British Prime Minister Liz Truss on Wednesday promised to get the country through "stormy days", as she launched a blistering attack on the "anti-growth coalition" trying to hold back her pro-growth agenda.
In her speech to the Tory conference, which has been marked by U-turns and deep internal division, Truss admitted that the policies of her government would cause "disruption".
At the same time, she said "the status quo is not an option" and "we must stay the course".
"I have fought to get where I am today," the 47-year-old prime minister said, highlighting how the barriers she had faced as a woman "made me angry and it made me determined".
Her 35-minute speech came against a backdrop of financial and political turmoil following the government's mini-budget last month. Her address was briefly interrupted by environmental protesters from Greenpeace, holding up a sign reading "who voted for this".
Truss acknowledged "these are stormy days", citing the global economic crisis caused by the pandemic and the war in Ukraine.
But she added: "I'm determined to get Britain moving, to get us through the tempest and to put us on a stronger footing as a nation."
Truss also vowed to take on the "anti-growth coalition" and "enemies of enterprise", including opposition parties, "militant unions" and environmental campaigners - like the ones, she said, who heckled during her speech.
She railed against those she accused of trying to hold back her pro-growth agenda, including Labour, "militant" unions, "Brexit deniers," Extinction Rebellion and "some of the people we had in the hall earlier".
She also accused her enemies of preferring to "talk on Twitter" than take tough decisions, and of taxiing "from north London townhouses to the BBC studio to dismiss anyone challenging the status quo".
Markets reacted badly to the plans for 45bn in tax cuts funded by borrowing, while the government's U-turn on its plan to scrap the 45p tax band for the highest earners was fuelled by opposition from some Tory MPs.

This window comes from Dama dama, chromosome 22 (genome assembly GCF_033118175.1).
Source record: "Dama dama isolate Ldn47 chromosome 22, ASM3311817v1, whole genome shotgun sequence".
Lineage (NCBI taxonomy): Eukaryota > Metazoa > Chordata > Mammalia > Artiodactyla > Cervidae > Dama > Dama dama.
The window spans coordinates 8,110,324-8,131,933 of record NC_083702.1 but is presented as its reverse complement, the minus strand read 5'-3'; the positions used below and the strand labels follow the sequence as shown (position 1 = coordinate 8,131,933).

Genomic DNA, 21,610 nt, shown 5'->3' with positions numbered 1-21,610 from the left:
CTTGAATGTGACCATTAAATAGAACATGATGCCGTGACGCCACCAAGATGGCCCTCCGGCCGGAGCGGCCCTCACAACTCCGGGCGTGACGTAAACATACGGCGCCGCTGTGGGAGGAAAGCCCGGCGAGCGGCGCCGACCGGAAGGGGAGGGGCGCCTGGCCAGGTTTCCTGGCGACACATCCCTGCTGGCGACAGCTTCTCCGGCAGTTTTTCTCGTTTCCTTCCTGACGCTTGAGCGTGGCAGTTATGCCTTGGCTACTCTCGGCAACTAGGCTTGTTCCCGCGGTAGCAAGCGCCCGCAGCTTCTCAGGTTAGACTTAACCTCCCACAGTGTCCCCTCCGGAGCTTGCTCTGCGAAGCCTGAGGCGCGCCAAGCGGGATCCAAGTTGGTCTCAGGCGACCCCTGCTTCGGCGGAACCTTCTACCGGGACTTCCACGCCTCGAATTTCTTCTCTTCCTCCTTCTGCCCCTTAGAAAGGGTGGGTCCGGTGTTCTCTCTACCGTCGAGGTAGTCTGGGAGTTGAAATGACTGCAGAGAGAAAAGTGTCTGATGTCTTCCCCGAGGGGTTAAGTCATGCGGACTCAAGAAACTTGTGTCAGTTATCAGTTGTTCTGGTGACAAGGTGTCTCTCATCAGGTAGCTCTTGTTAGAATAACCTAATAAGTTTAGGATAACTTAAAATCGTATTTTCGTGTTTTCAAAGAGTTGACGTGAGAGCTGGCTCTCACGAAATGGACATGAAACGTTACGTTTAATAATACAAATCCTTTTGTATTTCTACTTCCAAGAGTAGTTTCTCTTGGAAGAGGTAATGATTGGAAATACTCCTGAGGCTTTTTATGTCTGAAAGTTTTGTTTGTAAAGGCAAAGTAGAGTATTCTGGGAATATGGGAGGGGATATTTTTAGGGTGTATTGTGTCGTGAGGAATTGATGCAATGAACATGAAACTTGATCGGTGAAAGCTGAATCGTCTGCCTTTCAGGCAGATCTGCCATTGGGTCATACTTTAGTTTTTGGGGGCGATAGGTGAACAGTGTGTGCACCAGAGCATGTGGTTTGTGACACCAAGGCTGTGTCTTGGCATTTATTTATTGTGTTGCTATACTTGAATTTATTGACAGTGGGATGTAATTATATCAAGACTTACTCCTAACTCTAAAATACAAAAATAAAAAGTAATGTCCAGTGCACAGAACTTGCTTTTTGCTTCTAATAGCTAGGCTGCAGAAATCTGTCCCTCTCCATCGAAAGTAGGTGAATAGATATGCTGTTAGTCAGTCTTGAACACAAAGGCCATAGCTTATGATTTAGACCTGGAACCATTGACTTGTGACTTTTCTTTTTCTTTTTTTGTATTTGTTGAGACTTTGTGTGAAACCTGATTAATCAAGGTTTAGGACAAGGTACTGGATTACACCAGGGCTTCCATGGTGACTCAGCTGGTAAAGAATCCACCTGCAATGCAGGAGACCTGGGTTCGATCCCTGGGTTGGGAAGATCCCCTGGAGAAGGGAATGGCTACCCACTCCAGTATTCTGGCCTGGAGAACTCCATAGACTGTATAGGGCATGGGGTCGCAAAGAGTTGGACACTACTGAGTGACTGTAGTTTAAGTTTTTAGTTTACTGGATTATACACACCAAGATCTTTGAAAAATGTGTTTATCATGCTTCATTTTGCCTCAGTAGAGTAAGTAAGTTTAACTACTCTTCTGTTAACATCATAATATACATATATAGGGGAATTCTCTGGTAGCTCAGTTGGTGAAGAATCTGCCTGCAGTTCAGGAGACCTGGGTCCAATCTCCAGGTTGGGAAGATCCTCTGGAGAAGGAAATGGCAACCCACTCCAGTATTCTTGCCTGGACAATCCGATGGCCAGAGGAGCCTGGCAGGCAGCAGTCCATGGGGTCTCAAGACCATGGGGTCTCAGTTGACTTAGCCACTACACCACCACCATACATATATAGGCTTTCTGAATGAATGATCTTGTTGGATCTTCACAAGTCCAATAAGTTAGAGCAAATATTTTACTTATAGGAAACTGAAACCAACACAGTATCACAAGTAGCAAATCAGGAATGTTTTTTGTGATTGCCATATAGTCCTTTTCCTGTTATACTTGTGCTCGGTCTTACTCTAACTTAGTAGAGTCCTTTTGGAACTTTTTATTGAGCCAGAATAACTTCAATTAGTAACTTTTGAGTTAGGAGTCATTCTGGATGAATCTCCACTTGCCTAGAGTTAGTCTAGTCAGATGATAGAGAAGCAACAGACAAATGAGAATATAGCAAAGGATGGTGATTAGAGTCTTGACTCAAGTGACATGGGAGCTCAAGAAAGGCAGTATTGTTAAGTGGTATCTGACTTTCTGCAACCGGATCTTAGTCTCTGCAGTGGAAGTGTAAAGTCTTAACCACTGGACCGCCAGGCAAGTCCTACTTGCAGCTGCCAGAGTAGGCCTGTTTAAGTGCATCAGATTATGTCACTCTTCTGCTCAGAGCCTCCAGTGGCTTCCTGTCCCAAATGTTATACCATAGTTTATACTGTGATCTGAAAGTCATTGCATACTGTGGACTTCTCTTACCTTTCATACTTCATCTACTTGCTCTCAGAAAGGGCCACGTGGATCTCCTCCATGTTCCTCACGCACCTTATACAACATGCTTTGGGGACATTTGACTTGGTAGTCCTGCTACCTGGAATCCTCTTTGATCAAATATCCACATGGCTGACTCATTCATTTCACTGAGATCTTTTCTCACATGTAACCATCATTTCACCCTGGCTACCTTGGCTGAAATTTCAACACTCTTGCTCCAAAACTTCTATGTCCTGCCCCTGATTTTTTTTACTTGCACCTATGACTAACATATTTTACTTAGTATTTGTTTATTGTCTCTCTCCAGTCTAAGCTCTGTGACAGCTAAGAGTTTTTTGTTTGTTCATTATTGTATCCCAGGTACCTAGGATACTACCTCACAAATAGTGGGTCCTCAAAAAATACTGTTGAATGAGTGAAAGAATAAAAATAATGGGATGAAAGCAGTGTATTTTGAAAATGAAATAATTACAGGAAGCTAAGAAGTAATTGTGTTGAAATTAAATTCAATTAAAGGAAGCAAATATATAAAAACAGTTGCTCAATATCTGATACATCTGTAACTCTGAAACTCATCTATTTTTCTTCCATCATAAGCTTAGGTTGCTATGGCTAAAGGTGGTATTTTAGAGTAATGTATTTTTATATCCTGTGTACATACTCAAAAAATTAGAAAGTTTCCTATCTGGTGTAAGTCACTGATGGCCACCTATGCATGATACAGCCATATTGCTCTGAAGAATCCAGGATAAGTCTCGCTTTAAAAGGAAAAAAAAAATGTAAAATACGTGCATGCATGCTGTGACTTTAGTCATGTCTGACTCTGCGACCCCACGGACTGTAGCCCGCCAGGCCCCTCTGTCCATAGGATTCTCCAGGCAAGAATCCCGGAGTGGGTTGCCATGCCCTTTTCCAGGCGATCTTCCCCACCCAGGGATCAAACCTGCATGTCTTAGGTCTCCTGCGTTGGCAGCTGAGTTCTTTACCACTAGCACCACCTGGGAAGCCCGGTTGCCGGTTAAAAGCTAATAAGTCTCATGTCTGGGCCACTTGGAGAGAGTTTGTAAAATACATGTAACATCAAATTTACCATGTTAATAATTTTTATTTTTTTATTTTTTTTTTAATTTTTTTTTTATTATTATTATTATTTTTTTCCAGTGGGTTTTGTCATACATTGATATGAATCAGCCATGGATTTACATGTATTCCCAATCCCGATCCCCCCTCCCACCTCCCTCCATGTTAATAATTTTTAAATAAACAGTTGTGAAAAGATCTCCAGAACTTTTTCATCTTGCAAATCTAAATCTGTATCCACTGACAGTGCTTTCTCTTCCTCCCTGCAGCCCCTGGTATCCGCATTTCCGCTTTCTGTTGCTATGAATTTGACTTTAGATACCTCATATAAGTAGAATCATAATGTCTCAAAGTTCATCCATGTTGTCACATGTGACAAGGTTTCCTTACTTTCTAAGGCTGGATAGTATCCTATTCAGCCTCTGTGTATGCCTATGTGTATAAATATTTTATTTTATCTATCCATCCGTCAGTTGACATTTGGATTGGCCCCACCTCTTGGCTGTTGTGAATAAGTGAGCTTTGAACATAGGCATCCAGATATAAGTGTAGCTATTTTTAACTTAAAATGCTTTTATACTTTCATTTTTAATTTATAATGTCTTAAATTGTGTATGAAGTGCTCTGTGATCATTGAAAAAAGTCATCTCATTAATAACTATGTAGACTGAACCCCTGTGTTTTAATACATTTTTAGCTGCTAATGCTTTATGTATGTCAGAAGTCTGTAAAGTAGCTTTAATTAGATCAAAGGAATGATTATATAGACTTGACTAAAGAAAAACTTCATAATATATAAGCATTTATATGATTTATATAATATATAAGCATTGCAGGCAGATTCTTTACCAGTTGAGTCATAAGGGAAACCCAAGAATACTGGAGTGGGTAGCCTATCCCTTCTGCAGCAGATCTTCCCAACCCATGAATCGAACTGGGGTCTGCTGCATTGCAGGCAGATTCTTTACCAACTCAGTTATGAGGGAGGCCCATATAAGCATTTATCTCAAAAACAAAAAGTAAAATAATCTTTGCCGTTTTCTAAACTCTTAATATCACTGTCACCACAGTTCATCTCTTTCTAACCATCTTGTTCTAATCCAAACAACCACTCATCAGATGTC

Highlighting her own background, Truss said her upbringing in the 1980s and 1990s meant she knew what it was like "to live somewhere that isn't feeling the benefits of economic growth".
Echoing her predecessor Boris Johnson's pledge when he became prime minister, she promised to "level up" the country "in a Conservative way, ensuring everyone everywhere can get on".
There was a muted reaction from the financial markets, with the pound falling slightly against the dollar during Truss's speech, the BBC reported.
The Tory conference has been overshadowed by divisions, after the government made a dramatic U-turn over its plans to scrap the top rate of income tax.
Truss argued cutting taxes was "the right thing to do morally and economically" as it allowed people to keep more of their own money so they are "inspired to do more of what they do best".
"I believe that you know best how to spend your own money, to get on in life and realise your own ambitions," she said, adding: "I want what you want."
However, in attempt to reassure the jittery markets, she promised to "keep an iron grip on the nation's finances".
But in a sign of the difficulties she faces, shortly ahead of her speech, YouGov released polling suggesting that Truss is already more unpopular than her predecessor Johnson or former Labour leader Jeremy Corbyn ever were.
Just 14 per cent of the public now say they have a favourable impression of the prime minister compared with 26 per cent who said so between 21-22 September.
The Tories are refusing to abandon their "kamikaze budget" that crashed the economy, Labour leader Keir Starmer has said in response to Truss's speech at the Conservative Party conference.
The Labour Party would "do things differently" amid the cost of living crisis, he said.
"People across Britain are worried about rising bills, rising mortgages, rising costs. Yet the Tories still refuse to abandon their kamikaze budget that crashed the economy," he tweeted.
"Labour would do things differently because we know real growth comes from working people and businesses," Starmer added.